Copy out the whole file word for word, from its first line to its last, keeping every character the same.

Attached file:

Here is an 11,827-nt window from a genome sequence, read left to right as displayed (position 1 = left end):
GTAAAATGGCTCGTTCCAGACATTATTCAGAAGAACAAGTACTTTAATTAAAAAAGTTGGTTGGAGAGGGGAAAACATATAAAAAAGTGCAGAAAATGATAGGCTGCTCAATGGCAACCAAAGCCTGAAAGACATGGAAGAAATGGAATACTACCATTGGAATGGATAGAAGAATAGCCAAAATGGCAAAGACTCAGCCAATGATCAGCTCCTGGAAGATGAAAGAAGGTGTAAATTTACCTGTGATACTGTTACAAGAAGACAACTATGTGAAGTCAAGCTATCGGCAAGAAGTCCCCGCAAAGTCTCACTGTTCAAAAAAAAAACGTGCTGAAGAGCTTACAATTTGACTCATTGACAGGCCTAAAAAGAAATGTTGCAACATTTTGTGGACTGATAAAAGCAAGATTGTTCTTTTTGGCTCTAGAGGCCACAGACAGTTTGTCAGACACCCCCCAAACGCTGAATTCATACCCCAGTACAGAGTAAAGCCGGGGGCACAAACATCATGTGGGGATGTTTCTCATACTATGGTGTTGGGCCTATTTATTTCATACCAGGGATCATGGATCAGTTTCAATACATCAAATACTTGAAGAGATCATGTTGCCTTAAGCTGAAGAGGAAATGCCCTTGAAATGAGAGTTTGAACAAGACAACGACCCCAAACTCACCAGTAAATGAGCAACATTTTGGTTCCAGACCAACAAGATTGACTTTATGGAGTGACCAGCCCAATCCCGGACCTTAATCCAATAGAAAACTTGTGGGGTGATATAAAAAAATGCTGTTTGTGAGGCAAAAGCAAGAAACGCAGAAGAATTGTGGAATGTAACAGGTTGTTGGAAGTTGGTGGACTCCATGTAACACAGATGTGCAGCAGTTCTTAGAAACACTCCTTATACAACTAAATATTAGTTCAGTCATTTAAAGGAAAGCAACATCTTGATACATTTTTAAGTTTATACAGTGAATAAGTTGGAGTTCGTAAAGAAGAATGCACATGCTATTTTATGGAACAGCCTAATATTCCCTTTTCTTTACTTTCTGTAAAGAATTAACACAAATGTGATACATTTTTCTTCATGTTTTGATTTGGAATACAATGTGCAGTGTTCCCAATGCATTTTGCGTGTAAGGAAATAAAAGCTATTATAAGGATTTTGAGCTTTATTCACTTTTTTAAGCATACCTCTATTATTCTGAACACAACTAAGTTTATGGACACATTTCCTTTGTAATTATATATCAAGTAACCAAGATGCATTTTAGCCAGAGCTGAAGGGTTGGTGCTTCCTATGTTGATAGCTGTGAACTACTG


Here is an 11,827-nt window from a genome sequence, read left to right as displayed (position 1 = left end):
GTAAAATGGCTCGTTCCAGACATTATTCAGAAGAACAAGTACTTTAATTAAAAAAGTTGGTTGGAGAGGGGAAAACATATAAAAAAGTGCAGAAAATGATAGGCTGCTCAATGGCAACCAAAGCCTGAAAGACATGGAAGAAATGGAATACTACCATTGGAATGGATAGAAGAATAGCCAAAATGGCAAAGACTCAGCCAATGATCAGCTCCTGGAAGATGAAAGAAGGTGTAAATTTACCTGTGATACTGTTACAAGAAGACAACTATGTGAAGTCAAGCTATCGGCAAGAAGTCCCCGCAAAGTCTCACTGTTCAAAAAAAAAACGTGCTGAAGAGCTTACAATTTGACTCATTGACAGGCCTAAAAAGAAATGTTGCAACATTTTGTGGACTGATAAAAGCAAGATTGTTCTTTTTGGCTCTAGAGGCCACAGACAGTTTGTCAGACACCCCCCAAACGCTGAATTCATACCCCAGTACAGAGTAAAGCCGGGGGCACAAACATCATGTGGGGATGTTTCTCATACTATGGTGTTGGGCCTATTTATTTCATACCAGGGATCATGGATCAGTTTCAATACATCAAATACTTGAAGAGATCATGTTGCCTTAAGCTGAAGAGGAAATGCCCTTGAAATGAGAGTTTGAACAAGACAACGACCCCAAACTCACCAGTAAATGAGCAACATTTTGGTTCCAGACCAACAAGATTGACTTTATGGAGTGACCAGCCCAATCCCGGACCTTAATCCAATAGAAAACTTGTGGGGTGATATAAAAAAATGCTGTTTGTGAGGCAAAAGCAAGAAACGCAGAAGAATTGTGGAATGTAACAGGTTGTTGGAAGTTGGTGGACTCCATGTAACACAGATGTGCAGCAGTTCTTAGAAACACTCCTTATACAACTAAATATTAGTTCAGTCATTTAAAGGAAAGCAACATCTTGATACATTTTTAAGTTTATACAGTGAATAAGTTGGAGTTCGTAAAGAAGAATGCACATGCTATTTTATGGAACAGCCTAATATTCCCTTTTCTTTACTTTCTGTAAAGAATTAACACAAATGTGATACATTTTTCTTCATGTTTTGATTTGGAATACAATGTGCAGTGTTCCCAATGCATTTTGCGTGTAAGGAAATAAAAGCTATTATAAGGATTTTGAGCTTTATTCACTTTTTTAAGCATACCTCTATTATTCTGAACACAACTAAGTTTATGGACACATTTCCTTTGTAATTATATATCAAGTAACCAAGATGCATTTTAGCCAGAGCTGAAGGGTTGGTGCTTCCTATGTTGATAGCTGTGAACTACTG